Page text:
Storm tops in other satellite bands and products

Storm cloud-top reflectivity in "microphysical" bands

In the previous parts we have utilized two MSG bands only - HRV and IR10.8 SEVIRI bands. However, there are also other spectral bands and their various combinations (such as RGB composite images or "sandwich" products), which can also be useful for monitoring of convective storm and their nowcasting. In this part let's briefly focus on some of the other bands, their interpretation and products based on them.

Besides the information about storm-top "morphology", delivered to us in the visible bands (such as the HRV band), and storms' cloud top temperature and height derived from the thermal IR bands (such as the IR10.8 band), there is one more important source of information about the processes taking place inside convective storms - their cloud top microphysics (water/ice discrimination, particle size, type of ice crystals, particle concentrations, etc). Information about the cloud composition is contained in all of the spectral bands, however some of these are more sensitive to the cloud-top microphysics - namely bands located at or near 1.6, 2.2 and 3.7-3.9 microns. For this reason, these near-IR bands are occasionally referred to as "microphysical" bands. Below are several examples of storm-top appearance in some of these bands, and in their RGB combination.

Figure 15a. Appearance of the storm from 2013-05-11 (12:30 UTC, Meteosat-10, Nigeria, shown in Figures 6, 8 and 11) in the 1.6 micron band.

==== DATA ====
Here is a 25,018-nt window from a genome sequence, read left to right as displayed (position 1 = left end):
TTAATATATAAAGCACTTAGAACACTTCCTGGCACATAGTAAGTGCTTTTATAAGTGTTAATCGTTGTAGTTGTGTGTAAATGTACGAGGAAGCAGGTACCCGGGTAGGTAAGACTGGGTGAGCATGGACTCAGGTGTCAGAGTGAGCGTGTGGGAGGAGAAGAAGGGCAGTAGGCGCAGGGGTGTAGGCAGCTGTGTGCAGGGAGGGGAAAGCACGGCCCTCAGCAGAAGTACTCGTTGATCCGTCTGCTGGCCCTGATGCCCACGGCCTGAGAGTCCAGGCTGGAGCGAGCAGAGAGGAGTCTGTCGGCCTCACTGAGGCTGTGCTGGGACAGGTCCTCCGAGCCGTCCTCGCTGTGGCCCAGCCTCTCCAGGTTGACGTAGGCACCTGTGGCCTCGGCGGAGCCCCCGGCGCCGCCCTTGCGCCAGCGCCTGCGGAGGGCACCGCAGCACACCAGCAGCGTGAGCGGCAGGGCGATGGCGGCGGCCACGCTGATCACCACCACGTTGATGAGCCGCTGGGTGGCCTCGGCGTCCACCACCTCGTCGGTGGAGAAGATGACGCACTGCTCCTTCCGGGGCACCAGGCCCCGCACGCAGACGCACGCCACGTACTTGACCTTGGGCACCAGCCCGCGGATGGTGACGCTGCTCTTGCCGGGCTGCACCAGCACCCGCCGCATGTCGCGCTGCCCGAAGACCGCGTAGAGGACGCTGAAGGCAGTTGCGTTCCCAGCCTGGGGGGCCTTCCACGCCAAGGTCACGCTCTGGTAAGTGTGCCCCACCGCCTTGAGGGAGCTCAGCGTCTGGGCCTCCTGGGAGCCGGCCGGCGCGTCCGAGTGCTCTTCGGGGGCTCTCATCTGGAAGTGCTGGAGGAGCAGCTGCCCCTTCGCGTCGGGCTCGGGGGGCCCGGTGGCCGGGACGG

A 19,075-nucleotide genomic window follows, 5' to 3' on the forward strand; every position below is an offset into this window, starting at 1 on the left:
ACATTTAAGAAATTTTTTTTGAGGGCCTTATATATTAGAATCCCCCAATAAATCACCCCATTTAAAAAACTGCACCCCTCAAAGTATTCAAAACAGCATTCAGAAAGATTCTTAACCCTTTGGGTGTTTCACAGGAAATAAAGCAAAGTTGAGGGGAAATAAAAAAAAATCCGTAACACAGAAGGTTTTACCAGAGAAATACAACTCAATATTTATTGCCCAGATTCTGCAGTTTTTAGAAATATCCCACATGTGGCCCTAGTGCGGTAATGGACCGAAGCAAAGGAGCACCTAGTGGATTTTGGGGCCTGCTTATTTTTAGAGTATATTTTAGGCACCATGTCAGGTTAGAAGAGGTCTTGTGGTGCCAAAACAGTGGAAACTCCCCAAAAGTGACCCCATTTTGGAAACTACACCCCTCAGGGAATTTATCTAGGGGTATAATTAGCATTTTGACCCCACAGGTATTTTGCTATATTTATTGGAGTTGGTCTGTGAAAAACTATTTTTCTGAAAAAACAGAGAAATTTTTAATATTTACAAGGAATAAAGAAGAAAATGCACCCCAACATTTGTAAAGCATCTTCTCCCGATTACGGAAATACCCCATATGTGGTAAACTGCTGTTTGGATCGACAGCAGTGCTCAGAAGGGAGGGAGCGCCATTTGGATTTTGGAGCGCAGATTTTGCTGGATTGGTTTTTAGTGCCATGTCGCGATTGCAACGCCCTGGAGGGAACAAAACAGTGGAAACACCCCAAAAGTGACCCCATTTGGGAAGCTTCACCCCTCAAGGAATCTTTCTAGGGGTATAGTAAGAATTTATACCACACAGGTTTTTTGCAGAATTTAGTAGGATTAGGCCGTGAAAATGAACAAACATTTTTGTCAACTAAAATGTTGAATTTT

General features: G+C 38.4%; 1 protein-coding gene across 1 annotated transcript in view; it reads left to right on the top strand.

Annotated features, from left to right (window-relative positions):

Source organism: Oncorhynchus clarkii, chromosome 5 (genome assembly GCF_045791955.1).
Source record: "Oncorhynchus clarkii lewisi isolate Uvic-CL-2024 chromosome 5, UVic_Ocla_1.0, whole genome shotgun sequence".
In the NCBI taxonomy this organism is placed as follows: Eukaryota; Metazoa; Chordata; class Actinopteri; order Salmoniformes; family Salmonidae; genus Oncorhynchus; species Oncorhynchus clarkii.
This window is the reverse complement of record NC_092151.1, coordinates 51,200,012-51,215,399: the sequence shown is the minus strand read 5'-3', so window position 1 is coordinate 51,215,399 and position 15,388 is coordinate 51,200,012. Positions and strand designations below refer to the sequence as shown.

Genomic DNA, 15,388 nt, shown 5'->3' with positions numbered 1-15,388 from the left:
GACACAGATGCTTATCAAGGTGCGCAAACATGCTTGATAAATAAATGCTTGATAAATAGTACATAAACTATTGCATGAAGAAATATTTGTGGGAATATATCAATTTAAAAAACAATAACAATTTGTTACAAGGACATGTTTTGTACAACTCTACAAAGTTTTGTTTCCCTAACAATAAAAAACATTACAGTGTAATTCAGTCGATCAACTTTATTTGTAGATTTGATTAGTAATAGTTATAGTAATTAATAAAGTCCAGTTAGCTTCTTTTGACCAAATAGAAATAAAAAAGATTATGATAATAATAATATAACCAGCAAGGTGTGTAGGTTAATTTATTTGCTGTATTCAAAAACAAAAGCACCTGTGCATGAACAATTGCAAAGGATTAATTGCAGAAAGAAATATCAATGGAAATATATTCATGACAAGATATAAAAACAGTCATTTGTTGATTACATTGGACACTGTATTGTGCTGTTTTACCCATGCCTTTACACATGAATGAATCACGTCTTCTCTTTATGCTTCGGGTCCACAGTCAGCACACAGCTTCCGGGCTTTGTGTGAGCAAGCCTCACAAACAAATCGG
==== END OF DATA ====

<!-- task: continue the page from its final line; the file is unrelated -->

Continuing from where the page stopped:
As tops of convective storms are typically at very low temperatures, their cloud tops are composed of ice particles only (all super-cooled water droplets freeze if the ambient temperature drops below about -40°C, 233 K). As most of the ice particles have very low reflectivity in the "microphysical" bands, storms in general appear as very dark in these bands, when compared to clouds tops which are composed of water droplets (which have much higher reflectivity in these bands). This principle is used for discrimination of ice clouds from the water ones, both subjectively (looking at images by a human eye) and objectively (in various cloud classification algorithms). However, not all of the ice clouds look dark - if their tops contain higher concentrations of very small particles (with their size being somewhere between 1 to 10 microns), these can appear somewhat brighter than those storm top parts composed of more common large particles (typical size of the ice particles in storm tops is of the order of tens of microns (~ 20 to 100 microns). In the example above, the 1.6 micron band, we can see as very dark the parts of the anvil far downwind are very dark (top right part of the image), and also the overshooting top itself (dark spot at the south-west part of the storm). In contrast, parts of the storm top (approximately in the central parts of the anvil) are noticeably brighter, indicating the about presence of smaller ice particles. As this 1.6 micron spectral band is composed of reflected solar radiance only, it is not influenced by storm top temperature.